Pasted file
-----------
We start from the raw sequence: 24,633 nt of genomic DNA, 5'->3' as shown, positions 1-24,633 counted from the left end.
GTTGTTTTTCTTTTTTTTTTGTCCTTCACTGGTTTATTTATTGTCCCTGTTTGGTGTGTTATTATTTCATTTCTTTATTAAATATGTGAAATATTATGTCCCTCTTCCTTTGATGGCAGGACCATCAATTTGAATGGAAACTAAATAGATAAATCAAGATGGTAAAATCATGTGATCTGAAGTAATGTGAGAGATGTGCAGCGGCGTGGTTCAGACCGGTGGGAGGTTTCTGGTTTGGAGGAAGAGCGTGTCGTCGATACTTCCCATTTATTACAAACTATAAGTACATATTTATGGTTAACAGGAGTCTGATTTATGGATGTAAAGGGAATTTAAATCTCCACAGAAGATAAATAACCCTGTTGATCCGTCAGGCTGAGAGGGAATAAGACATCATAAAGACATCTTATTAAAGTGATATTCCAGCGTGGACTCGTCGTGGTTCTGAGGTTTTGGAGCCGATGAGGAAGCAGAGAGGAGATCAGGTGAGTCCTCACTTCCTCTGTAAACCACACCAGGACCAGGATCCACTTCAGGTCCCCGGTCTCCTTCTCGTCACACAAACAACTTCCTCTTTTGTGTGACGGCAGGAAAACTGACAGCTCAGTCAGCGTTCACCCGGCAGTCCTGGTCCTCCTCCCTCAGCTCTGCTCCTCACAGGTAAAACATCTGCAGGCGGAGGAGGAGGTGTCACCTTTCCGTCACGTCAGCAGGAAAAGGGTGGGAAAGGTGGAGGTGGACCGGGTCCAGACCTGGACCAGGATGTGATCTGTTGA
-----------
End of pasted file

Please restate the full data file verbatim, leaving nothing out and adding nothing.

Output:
We start from the raw sequence: 24,633 nt of genomic DNA, 5'->3' as shown, positions 1-24,633 counted from the left end.
GTTGTTTTTCTTTTTTTTTTGTCCTTCACTGGTTTATTTATTGTCCCTGTTTGGTGTGTTATTATTTCATTTCTTTATTAAATATGTGAAATATTATGTCCCTCTTCCTTTGATGGCAGGACCATCAATTTGAATGGAAACTAAATAGATAAATCAAGATGGTAAAATCATGTGATCTGAAGTAATGTGAGAGATGTGCAGCGGCGTGGTTCAGACCGGTGGGAGGTTTCTGGTTTGGAGGAAGAGCGTGTCGTCGATACTTCCCATTTATTACAAACTATAAGTACATATTTATGGTTAACAGGAGTCTGATTTATGGATGTAAAGGGAATTTAAATCTCCACAGAAGATAAATAACCCTGTTGATCCGTCAGGCTGAGAGGGAATAAGACATCATAAAGACATCTTATTAAAGTGATATTCCAGCGTGGACTCGTCGTGGTTCTGAGGTTTTGGAGCCGATGAGGAAGCAGAGAGGAGATCAGGTGAGTCCTCACTTCCTCTGTAAACCACACCAGGACCAGGATCCACTTCAGGTCCCCGGTCTCCTTCTCGTCACACAAACAACTTCCTCTTTTGTGTGACGGCAGGAAAACTGACAGCTCAGTCAGCGTTCACCCGGCAGTCCTGGTCCTCCTCCCTCAGCTCTGCTCCTCACAGGTAAAACATCTGCAGGCGGAGGAGGAGGTGTCACCTTTCCGTCACGTCAGCAGGAAAAGGGTGGGAAAGGTGGAGGTGGACCGGGTCCAGACCTGGACCAGGATGTGATCTGTTGA